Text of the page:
TL;DR: The severity of the COVID-19 outbreak has an indirect effect on negative emotions by affecting sleep quality, and a possible mitigation strategy for improving mental health includes taking suitable amounts of daily physical activity and sleeping well.
Abstract: (1) Background: The novel coronavirus disease 2019 (COVID-19) is a global public health emergency that has caused worldwide concern. Vast resources have been allocated to control the pandemic and treat patients. However, little attention has been paid to the adverse impact on mental health or effective mitigation strategies to improve mental health. (2) Purpose: The aim of this study was to assess the adverse impact of the COVID-19 outbreak on Chinese college students’ mental health, understand the underlying mechanisms, and explore feasible mitigation strategies. (3) Methods: During the peak time of the COVID-19 outbreak in China, we conducted longitudinal surveys of sixty-six college students. Structured questionnaires collected information on demographics, physical activity, negative emotions, sleep quality, and aggressiveness level. A mixed-effect model was used to evaluate associations between variables, and the mediating effect of sleep quality was further explored. A generalized additive model was used to determine the dose-response relationships between the COVID-19 death count, physical activity, and negative emotions. (4) Results: The COVID-19 death count showed a direct negative impact on general sleep quality (β = 1.37, 95% confidence interval [95% CI]: 0.55, 2.19) and reduced aggressiveness (β = −6.57, 95% CI: −12.78, −0.36). In contrast, the COVID-19 death count imposed not a direct but an indirect impact on general negative emotions (indirect effect (IE) = 0.81, p = 0.012), stress (IE = 0.40, p < 0.001), and anxiety (IE = 0.27, p = 0.004) with sleep quality as a mediator. Moreover, physical activity directly alleviated general negative emotions (β = −0.12, 95% CI: −0.22, −0.01), and the maximal mitigation effect occurred when weekly physical activity was about 2500 METs. (5) Conclusions: (a) The severity of the COVID-19 outbreak has an indirect effect on negative emotions by affecting sleep quality. (b) A possible mitigation strategy for improving mental health includes taking suitable amounts of daily physical activity and sleeping well. (c) The COVID-19 outbreak has reduced people’s aggressiveness, probably by making people realize the fragility and preciousness of life.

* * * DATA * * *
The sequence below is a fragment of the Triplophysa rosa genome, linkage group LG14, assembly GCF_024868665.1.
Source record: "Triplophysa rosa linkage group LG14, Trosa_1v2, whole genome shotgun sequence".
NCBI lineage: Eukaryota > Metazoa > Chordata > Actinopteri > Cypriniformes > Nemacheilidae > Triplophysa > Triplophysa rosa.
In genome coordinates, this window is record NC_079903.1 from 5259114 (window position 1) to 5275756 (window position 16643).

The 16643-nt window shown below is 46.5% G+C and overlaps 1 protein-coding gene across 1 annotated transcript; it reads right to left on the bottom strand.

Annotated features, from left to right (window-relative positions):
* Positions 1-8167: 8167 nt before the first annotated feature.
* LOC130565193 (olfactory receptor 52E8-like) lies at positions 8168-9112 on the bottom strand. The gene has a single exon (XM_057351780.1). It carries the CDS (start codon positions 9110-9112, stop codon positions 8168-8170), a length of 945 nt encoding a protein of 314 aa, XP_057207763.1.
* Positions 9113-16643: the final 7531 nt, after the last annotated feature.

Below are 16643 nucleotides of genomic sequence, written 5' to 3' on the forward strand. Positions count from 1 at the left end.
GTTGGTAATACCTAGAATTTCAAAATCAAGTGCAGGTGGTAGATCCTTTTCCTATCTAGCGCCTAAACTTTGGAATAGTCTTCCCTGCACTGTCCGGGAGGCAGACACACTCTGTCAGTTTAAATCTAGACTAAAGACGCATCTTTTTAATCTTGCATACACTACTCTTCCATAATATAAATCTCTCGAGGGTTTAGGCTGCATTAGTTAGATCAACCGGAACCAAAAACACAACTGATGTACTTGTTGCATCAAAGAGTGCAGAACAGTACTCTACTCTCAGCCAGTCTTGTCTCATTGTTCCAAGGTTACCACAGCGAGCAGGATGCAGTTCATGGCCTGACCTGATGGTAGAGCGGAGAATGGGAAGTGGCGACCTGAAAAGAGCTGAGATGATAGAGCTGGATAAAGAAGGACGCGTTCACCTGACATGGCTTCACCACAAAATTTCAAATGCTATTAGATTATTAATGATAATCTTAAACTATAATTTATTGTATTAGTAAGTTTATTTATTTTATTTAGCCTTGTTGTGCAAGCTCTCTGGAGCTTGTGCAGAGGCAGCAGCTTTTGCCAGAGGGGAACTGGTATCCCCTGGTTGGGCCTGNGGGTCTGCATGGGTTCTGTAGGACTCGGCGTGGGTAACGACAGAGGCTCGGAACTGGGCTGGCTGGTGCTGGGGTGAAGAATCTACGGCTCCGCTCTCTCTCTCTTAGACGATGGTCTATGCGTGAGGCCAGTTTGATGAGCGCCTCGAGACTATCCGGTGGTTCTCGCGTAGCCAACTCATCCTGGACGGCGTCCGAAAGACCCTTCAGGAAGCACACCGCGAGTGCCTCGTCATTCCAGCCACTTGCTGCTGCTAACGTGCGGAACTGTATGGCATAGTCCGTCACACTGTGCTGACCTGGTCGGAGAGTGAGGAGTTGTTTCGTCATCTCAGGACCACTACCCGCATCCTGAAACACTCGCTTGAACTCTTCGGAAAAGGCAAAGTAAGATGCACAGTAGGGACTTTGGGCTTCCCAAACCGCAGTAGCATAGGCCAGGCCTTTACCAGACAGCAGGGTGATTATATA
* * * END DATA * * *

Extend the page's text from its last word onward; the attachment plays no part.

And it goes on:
TL;DR: It is argued that a strengthened multi-interdisciplinary approach, involving urban planning, publicmental health, environmental health, epidemiology, and sociology, is needed to investigate the effects of the built environment on mental health, so as to inform welfare and housing policies centered on population well-being.